- Chrisaleen Ciro
(September 23, 2020)
Throughout my four years at Trinity Western University (TWU), I got the question, “how can I be an ally to the LGBTQ+ community at TWU?” over, and over, and over again. I have provided a variety of answers over the years, but the past few months have forced me to interrogate my definition of allyship.
Most significantly, I have recognized that the instinct to categorize people as either ally or not, is almost entirely unhelpful. It puts some people on a pedestal and demonizes others. It even allows some people to take on the title of “ally” without being recognized by the community they intend to serve.
So, then, if “ally” is not an identity, and maybe not even a role, what is it? Put simply: ally is a verb. “Ally” should not be a declaration that you speak over yourself. Rather, it is a mindset of radical hospitality and right-relationship that you allow to compel every action and every space you enter.
Allyship is not something that you are, it is something that you do.
Moreover, I believe it is something that defines everything that you do. Here are four actions that can help you live like an ally for the LGBTQ+ community at TWU.
On modelling rest: For decades, the first readers of the creation narrative, the formerly exiled Israelites, and God’s people called out of Exodus, did not have autonomy over their rest. Sabbath was a gift to the formerly enslaved community. Imagine what it would have felt like, as a politically marginalized first-century reader, to hear about a God who spoke beginning into being, triumphed over the chaotic deities of the deep, and who also rests. Rest is a radical repudiation of consumerism and grind culture. Rest is integral to any form of anti-oppressive practice. I recognize that this task that I am setting before you––that all actions should come from a place of radical, Biblical hospitality––is a big one. Therefore, you will not be equipped to meet it if you are not embracing God’s gift of rest, especially amid deadlines, community involvement, and newfound independence. So yeah. Consider this permission to go take a nap.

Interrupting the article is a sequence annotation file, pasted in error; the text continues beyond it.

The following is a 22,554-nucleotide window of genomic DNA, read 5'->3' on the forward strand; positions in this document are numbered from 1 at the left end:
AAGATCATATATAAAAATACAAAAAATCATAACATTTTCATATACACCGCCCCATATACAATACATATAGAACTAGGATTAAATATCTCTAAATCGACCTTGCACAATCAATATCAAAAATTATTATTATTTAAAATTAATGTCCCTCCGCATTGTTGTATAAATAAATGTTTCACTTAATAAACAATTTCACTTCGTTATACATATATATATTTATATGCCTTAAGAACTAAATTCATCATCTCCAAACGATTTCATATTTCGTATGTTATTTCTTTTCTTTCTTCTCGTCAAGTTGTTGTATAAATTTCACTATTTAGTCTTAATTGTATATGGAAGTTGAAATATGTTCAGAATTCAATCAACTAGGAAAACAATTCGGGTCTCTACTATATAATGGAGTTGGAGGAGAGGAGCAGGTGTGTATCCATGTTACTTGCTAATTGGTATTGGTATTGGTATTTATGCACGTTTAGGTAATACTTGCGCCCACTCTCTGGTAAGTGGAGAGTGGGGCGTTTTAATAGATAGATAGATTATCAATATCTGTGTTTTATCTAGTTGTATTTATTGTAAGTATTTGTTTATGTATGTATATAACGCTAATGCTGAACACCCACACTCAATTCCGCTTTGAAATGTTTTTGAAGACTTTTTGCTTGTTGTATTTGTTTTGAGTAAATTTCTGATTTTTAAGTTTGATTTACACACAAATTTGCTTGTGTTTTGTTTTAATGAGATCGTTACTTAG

On being vocal: One thing that I hold onto from my early understanding of allyship is that being an “ally” is not a silent position. The duties of allyship require vocalizing your support for the LGBTQ+ community, incorporating LGBTQ+ perspectives into your classroom discussions, and calling out harm you see perpetrated against LGBTQ+ members of the community. For me, an integral part of manifesting my vocal allyship is holding the theological perspective that God affirms LGBTQ+ people, their participation and leadership in the global Church, and the sanctity of their love. Others, including some LGBTQ+ Christians, argue that it is possible to be an ally and believe that queer Christians should be celibate. While I affirm and remain committed to walking with my LGBTQ+ friends and family who have chosen that path for themselves, I also believe that it is important to remain critical of supposedly “safe” spaces where this is the only portrayal of Christian queerness.